|Herald photo by Ian Martens
Minor hockey players skate up the ice as they chase the puck during a recent game at the Labour Club Ice Centre. The community issues committee meeting will be looking at the city's recreation and culture master plan.
Citizens of Lethbridge enjoy many recreational and cultural amenities. Over the years, the city has added parks, pools, ice arenas and one-of-a-kind facilities like Fort Whoop-Up, the Japanese garden and the nature centre.
But some of the city's six arenas are past their prime - average age, 42 years. The three city-owned swimming pools are just as old, on average.
And as the city has grown, residents feel it's fallen behind on such basics as picnic areas and green spaces. They're also hoping for more gymnasium, fitness and wellness facilities - and a leisure-style swimming pool.
Those are some of the findings in the city's just-completed master plan for recreation and culture. It's due for presentation to city council today.
Ashley Matthews, the city's recreation and culture manager, is scheduled to introduce the plan during a meeting of council's community issues committee. No debate is planned today, but council members are expected to consider its implications when Lethbridge's next capital improvement plan is created later in the spring.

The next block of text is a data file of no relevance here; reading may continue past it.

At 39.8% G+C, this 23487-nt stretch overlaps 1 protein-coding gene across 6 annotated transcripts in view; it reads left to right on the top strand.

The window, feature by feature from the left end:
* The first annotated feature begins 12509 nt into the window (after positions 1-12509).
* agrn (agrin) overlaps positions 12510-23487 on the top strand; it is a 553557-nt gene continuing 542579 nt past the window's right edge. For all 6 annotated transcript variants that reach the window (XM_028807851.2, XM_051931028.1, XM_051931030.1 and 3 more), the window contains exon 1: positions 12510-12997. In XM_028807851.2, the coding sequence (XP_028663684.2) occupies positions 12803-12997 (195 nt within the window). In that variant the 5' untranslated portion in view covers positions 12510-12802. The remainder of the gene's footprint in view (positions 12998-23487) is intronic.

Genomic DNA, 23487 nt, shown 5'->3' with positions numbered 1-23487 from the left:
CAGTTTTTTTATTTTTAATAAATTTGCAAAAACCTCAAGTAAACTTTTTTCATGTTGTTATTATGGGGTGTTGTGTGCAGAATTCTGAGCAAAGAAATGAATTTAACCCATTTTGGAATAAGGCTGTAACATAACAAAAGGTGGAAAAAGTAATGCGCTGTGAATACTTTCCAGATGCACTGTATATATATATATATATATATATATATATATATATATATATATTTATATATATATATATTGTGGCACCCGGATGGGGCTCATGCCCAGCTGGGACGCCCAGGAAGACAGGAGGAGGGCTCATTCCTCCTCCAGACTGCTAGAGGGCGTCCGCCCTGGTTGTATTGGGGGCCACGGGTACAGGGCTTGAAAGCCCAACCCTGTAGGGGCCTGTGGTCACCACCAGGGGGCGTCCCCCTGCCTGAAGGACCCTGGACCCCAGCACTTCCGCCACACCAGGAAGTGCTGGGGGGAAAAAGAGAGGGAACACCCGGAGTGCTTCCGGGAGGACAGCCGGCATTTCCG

Any debate on receiving the master plan "as information" would come during a regular council meeting on Feb. 19.
A previous master plan was completed in 2007, Matthews points out in his submission to council. It outlined priorities for capital improvement plans running up to 2017.
"The scope of this plan was more comprehensive than the previous plan, and included both recreation and culture infrastructure and service delivery," he says.
Consultants were hired, he reports, to handle data collection and public engagement and needs assessment, as well as analysis and evaluation. Then the experts would offer recommendations for the next 10 years.
Their short-term recommendations include a new leisure centre and pool, renovations to the Henderson outdoor pool, a new "outdoor festival space" and adding new "fitness spaces" to existing recreational facilities.
Mid-term initiatives they recommend include renovations to the Yates Centre and the Bill Kergan Centre, a new performing arts centre, additional skating ice, and either "reinvestment" or replacement of the old Labour Club and Civic Centre ice arenas.
Council is expected to weigh those recommendations - along with capital funding requests from other civic departments - when it starts debating the city's capital improvement priorities this spring.